- The absence of essential safety measures that would control or even prevent such an explosion from happening.
- A lack of monitoring of this facility by the state and federal authorities to ensure that it was complying with the required regulations and disaster management planning requirements.
How these chemicals are monitored
As ammonium nitrate is an explosive it is classified as “Security Sensitive Ammonium Nitrate” (SSAN) in Australia, a classification that is applied to all chemicals in Australia that have more than 45% ammonium nitrate in them.
Everyone that is involved with the transport, storage, handling or application of a SSAN must be licensed which involves a police check and a politically motivated violence check (PVM).
They are restricted products and only available for purchase to those that have a legitimate need.
In Australia we also have strong regulations around Major Hazard Facilities where large quantities of hazardous materials are stored, handled or processed.
They are obliged to:
- Identify all major incidents and hazards
- Conduct risk assessments to identify safety risks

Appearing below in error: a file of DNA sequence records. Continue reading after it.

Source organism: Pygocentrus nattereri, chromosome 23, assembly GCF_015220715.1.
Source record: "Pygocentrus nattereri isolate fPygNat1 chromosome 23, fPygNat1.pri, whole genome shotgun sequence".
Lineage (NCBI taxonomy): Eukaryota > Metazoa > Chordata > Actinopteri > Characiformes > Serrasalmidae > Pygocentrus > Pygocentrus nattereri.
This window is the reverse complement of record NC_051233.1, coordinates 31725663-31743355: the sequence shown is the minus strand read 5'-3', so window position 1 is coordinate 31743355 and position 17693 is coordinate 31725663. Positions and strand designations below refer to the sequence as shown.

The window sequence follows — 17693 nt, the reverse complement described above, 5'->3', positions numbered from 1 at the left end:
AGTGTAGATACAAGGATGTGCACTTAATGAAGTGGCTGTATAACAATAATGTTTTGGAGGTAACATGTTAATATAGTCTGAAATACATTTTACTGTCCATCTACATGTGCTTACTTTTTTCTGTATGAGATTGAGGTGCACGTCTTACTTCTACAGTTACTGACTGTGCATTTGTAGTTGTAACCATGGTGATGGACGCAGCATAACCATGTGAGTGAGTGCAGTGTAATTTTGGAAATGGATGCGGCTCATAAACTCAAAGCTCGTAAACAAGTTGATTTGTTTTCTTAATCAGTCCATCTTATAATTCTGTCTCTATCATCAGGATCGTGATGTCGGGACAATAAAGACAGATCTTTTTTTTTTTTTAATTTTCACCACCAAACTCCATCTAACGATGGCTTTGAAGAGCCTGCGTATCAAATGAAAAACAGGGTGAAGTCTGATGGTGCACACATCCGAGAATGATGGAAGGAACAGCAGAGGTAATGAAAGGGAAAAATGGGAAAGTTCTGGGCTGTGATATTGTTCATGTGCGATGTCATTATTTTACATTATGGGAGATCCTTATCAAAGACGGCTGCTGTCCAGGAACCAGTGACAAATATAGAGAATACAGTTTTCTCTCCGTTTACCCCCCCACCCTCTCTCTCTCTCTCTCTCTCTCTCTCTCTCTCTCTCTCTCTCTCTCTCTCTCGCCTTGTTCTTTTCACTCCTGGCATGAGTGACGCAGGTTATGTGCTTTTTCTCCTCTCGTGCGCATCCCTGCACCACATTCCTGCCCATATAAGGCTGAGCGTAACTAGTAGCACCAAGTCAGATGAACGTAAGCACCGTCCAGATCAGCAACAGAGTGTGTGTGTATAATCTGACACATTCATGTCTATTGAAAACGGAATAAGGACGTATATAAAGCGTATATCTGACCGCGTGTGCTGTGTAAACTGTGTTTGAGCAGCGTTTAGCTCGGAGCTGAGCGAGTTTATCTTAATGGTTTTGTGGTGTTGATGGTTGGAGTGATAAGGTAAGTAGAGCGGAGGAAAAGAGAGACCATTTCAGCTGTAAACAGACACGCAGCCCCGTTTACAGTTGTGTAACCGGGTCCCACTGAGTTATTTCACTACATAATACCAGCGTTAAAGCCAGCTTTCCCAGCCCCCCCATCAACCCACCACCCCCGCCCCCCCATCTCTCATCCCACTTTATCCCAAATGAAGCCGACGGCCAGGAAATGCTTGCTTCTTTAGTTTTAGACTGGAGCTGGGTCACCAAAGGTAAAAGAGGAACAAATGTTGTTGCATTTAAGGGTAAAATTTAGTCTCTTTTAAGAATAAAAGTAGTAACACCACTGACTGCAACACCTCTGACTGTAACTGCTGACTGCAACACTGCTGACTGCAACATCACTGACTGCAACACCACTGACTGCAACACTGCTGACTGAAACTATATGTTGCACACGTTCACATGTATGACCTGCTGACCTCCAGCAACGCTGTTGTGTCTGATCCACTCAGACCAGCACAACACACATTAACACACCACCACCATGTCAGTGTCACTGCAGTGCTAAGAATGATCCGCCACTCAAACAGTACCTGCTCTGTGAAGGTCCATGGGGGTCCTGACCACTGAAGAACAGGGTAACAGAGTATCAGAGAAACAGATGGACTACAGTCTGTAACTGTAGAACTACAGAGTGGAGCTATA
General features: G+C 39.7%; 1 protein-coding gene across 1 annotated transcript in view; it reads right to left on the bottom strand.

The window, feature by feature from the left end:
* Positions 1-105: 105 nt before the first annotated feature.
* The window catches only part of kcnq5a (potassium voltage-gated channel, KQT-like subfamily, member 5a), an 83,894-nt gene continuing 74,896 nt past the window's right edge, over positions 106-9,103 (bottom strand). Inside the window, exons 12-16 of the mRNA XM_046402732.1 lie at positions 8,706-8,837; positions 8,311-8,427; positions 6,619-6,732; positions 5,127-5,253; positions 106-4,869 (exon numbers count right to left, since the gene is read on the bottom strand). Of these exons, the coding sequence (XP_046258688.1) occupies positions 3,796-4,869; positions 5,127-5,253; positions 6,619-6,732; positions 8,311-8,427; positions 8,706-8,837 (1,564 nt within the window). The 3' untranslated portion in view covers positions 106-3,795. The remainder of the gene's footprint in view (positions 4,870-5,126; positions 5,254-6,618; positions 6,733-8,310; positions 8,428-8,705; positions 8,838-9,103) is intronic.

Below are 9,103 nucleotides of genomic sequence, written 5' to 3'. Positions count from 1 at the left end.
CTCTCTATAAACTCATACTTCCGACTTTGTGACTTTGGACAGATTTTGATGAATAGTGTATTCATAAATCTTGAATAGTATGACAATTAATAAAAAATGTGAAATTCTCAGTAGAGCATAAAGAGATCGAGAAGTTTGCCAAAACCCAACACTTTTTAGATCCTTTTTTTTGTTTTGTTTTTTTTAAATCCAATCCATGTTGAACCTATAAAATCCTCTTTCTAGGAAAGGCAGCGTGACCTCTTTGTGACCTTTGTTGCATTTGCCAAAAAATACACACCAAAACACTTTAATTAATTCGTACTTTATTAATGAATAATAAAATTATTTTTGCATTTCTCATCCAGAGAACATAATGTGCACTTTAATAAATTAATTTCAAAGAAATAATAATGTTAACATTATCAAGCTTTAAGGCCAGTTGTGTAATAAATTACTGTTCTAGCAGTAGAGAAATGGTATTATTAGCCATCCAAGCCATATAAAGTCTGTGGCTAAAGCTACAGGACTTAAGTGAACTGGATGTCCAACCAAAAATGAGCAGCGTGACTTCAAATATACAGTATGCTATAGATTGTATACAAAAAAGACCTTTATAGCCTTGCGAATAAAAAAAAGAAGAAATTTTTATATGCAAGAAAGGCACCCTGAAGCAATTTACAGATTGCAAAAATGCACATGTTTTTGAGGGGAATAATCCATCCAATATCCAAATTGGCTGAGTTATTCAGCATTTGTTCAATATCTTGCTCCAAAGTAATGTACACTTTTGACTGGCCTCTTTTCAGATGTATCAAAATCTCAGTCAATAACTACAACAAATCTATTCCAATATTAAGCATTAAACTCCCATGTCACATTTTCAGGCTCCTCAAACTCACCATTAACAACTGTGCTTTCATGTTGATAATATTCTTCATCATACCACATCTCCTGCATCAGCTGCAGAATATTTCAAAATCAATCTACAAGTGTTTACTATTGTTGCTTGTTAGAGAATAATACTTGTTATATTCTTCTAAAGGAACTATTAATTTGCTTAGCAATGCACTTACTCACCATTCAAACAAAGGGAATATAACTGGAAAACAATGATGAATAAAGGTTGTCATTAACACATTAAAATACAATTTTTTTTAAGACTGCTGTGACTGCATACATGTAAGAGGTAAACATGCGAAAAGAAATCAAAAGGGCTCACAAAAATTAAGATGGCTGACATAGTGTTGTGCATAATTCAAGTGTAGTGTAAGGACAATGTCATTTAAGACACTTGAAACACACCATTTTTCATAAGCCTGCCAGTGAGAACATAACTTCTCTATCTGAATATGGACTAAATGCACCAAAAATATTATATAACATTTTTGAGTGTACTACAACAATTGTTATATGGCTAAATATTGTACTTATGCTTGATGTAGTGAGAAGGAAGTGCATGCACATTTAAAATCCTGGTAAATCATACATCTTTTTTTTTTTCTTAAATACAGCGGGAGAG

- Implement control measures for identified hazards including the minimising the risk of a major incident
- Prepare an emergency plan
- Create a Safety Management System for the operation of the facility
- Be able to show the effectiveness of their safety systems in case of a major incident
In Texas, even though historically they are aware of the explosive nature of ammonium nitrate from a previous incident, the authorities were concerned with the health and environmental impacts of the fertiliser plant in West rather than the explosive potential of the 2400 tonnes of ammonium nitrate stored there.
The responsibility was passed to different state government organisations and none felt they had the authority to check for potential explosive incidents at the site even though anhydrous ammonia is listed with OSHA (the US Occupational Health and Safety Administration) as a ‘highly hazardous chemical which presents a potential for a catastrophic event at or above the threshold quantity.’